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Sunday, October 21, 2007

J. K. Rowling Throws the Slashfic Writers a Bone

Well J. K. Rowling has confirmed that Dumbledore was gay, and you know something is very strange when the sexual preference of a fictional character is a major story on CNN. I'm just saying. . .

I just hope things go well for the headmaster of Hogwarts. After all, we all know how badly things went for Tinky Winky when he was outed. I can only hope that we have grown a little more tolerant as a culture since then.


Steve Buchheit said...

It'll be yet another thing for the social conservatives to rail against. "Not only is she promoting witches and magic, but she has stealth gay characters that are subverting our youth and indoctrinating them..."

You know, that kind of argument.

I don't know, maybe we could have some more outings and see if we can get many of the social conservative heads to pop from such revelations. "Max, Max from Where the Wild Things Are is gay?!! And a cross-dresser (come on, you always knew that with his monster outfit, didn't you?) But I read that to my children...(Pop!)."

Anonymous said...

I'm trying to figure out why a fictional character that never has sex needs to have a sexual orientation at all? Since he's never having sex in the story, what difference does it make if he's straight or gay? Why would that be of any importance, especially in a children's story. Sounds to me like some narrow-minded liberal trying to shove their viewpoint down everyone's throats just to try to get a reaction.

If it was actually integral to the story I could understand why it would need to be revealed, but it has absolutely no bearing on the story.

So typically liberal - "if you don't think exactly like me you must be wrong, therefore I will shove my point of view down your throat until you submit to my way of thinking."

I say it's okay for Dumbledorf to be gay, but if it's such an important point that it needs to be "revealed" then work it into the story. And sex of any kind; homo, hetero or with farm implements doesn't belong in books targeted at children. So again, why does it matter what Dumbledorf's sexual orientation is, unless it's just a way to further someone's political agenda? -Michelle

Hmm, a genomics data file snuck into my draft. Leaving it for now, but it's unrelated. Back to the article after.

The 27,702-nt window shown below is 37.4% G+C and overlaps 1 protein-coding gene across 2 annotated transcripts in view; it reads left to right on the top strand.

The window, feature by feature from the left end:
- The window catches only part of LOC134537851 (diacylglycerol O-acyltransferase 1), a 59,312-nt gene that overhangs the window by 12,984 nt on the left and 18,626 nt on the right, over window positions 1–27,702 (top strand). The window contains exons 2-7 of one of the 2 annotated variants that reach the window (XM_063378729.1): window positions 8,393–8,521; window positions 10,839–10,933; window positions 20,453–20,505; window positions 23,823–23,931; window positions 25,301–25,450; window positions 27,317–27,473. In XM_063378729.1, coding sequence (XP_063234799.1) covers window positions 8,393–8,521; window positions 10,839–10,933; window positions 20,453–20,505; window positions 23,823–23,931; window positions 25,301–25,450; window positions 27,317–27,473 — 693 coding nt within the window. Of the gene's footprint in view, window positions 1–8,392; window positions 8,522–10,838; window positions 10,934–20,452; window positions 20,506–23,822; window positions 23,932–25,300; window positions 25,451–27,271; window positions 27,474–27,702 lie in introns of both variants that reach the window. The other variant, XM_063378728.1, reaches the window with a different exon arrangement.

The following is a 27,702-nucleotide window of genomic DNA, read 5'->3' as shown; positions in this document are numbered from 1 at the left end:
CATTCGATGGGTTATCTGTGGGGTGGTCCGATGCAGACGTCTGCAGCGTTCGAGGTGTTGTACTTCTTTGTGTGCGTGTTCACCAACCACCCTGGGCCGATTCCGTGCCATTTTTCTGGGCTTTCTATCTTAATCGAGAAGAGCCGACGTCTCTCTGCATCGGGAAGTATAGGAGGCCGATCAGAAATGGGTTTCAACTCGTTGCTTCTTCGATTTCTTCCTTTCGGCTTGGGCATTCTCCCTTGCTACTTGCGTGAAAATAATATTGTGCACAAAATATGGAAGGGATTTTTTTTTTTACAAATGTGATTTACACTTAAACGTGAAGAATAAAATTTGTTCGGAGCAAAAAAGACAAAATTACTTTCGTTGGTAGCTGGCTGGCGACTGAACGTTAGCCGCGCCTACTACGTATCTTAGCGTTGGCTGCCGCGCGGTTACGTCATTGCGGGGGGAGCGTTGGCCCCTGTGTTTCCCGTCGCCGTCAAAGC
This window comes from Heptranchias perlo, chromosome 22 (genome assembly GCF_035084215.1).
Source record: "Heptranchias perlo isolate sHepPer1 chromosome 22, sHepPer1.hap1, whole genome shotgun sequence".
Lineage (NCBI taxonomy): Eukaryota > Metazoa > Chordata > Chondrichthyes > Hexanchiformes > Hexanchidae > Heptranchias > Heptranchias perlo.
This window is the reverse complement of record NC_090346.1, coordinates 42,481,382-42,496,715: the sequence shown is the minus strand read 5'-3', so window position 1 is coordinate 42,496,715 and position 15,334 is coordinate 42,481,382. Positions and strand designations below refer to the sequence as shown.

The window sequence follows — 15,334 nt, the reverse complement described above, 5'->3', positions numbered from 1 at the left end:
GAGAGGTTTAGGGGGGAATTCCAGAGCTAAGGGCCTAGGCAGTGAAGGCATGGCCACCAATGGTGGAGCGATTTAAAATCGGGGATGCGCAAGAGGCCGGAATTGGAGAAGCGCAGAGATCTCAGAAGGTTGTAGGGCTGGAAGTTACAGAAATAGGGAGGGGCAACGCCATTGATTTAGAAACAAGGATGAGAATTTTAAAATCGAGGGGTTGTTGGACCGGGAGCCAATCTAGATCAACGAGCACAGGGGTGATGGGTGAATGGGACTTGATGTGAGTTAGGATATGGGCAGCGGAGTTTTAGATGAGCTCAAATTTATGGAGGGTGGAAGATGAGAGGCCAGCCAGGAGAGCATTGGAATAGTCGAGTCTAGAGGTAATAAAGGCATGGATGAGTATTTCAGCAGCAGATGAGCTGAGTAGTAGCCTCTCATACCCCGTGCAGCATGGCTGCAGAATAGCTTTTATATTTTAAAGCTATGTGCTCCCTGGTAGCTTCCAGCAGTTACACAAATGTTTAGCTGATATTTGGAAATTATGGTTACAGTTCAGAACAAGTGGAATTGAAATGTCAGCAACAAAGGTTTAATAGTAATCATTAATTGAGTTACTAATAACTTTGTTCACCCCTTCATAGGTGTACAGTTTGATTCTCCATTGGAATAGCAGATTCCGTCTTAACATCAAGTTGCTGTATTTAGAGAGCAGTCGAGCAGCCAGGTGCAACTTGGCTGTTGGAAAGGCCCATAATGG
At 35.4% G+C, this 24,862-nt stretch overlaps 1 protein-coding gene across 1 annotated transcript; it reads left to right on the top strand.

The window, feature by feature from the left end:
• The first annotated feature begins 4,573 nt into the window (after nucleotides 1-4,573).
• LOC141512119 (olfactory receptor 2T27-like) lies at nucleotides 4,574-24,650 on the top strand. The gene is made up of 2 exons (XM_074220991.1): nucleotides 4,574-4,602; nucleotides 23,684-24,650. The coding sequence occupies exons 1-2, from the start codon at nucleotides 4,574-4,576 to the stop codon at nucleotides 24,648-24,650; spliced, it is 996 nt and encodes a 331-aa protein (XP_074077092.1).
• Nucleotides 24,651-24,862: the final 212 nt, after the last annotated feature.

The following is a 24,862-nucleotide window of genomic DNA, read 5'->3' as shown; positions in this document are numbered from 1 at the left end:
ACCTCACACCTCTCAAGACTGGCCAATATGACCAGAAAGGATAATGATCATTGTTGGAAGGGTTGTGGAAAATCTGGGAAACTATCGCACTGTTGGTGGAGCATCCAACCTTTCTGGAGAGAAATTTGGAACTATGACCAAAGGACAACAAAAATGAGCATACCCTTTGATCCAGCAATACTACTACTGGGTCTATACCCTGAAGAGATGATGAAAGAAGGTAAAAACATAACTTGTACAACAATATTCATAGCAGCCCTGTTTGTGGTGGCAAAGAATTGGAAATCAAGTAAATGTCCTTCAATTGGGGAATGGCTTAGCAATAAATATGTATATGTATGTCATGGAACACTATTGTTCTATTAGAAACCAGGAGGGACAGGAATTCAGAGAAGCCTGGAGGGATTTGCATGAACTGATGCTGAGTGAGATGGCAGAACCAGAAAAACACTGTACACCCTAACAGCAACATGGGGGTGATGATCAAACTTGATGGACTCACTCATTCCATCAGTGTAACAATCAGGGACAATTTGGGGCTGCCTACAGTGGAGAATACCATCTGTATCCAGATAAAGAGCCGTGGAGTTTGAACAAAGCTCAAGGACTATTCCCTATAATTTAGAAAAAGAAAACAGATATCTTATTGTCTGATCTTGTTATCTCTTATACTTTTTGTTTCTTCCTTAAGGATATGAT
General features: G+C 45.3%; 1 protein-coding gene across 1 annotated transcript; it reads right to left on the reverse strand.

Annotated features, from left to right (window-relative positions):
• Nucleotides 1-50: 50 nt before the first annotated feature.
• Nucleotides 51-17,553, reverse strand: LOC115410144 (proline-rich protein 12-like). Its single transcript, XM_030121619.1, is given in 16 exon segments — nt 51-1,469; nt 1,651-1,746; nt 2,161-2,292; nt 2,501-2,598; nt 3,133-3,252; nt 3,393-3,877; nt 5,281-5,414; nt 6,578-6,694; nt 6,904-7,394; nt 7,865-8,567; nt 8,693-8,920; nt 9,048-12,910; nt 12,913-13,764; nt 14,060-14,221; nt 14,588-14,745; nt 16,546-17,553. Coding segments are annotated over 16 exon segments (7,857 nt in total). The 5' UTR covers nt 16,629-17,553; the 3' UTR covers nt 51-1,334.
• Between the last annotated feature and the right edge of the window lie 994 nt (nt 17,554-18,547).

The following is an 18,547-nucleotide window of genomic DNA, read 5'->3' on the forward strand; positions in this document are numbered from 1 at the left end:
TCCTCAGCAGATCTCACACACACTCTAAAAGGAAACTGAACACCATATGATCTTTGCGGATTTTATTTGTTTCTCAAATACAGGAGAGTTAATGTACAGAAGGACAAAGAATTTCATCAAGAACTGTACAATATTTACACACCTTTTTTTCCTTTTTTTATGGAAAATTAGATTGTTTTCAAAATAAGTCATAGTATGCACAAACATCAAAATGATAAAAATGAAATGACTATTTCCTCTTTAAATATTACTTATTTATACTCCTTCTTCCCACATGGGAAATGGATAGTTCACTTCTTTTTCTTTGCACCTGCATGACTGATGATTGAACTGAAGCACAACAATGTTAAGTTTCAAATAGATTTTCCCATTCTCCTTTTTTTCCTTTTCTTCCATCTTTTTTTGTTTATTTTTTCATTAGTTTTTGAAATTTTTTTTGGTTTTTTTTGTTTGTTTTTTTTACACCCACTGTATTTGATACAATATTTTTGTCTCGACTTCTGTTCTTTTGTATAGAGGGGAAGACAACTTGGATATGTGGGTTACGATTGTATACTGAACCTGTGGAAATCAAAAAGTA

RobRoy said...

Well, first, orientation is a lot like bathrooms in fiction and fantasy: we rarely (if ever) see them being used, but they're there anyhow. Second, Rowling was asked a specific question regarding the character, and gave a specific answer. To me, it seems like she's pushing her thumb into the Christian Right's eye just for kicks, but perhaps it is of import.

Rowling did reveal that it had bearing (though peripheral) to the story in his relationship with Grindelwald, and that we was particularly blinded because of his feelings for the other wizard. Maybe that's not peripheral after all. One of the charges laid at Dumbledore's feet was that he delayed in confronting the other wizard for some time.

I'm not certain that the "typically liberal" attitude you cite is any different from the "typically conservative" attitude. But maybe that's just me. But the "Harry Potter" series was not altogether a "book targeted at children". Although the undertone of that comment seems to be that there is something wrong with gay characters in children's literature.

S Andrew Swann said...

I believe anonymous Michelle was saying that sex, not sexual orientation, didn't belong in children's books. . .

I suspect one of two things is going on.

1) Rowling is having fun with people who take Harry Potter and/or fictional characters' sexual preferences way to seriously.

2) She just works out much more detail of her background than ever makes it into the book, and Dumbledore's orientation was important enough for her to know to write the character, but didn't rise to the level of "needs to be stated in the story." (This is not uncommon, I know a hell of a lot more about my characters than I bother to bore the reader with.)

Judging by the fact that it seems to explain a few of Dumbledore's actions in the story, I'm leaning toward the latter explanation.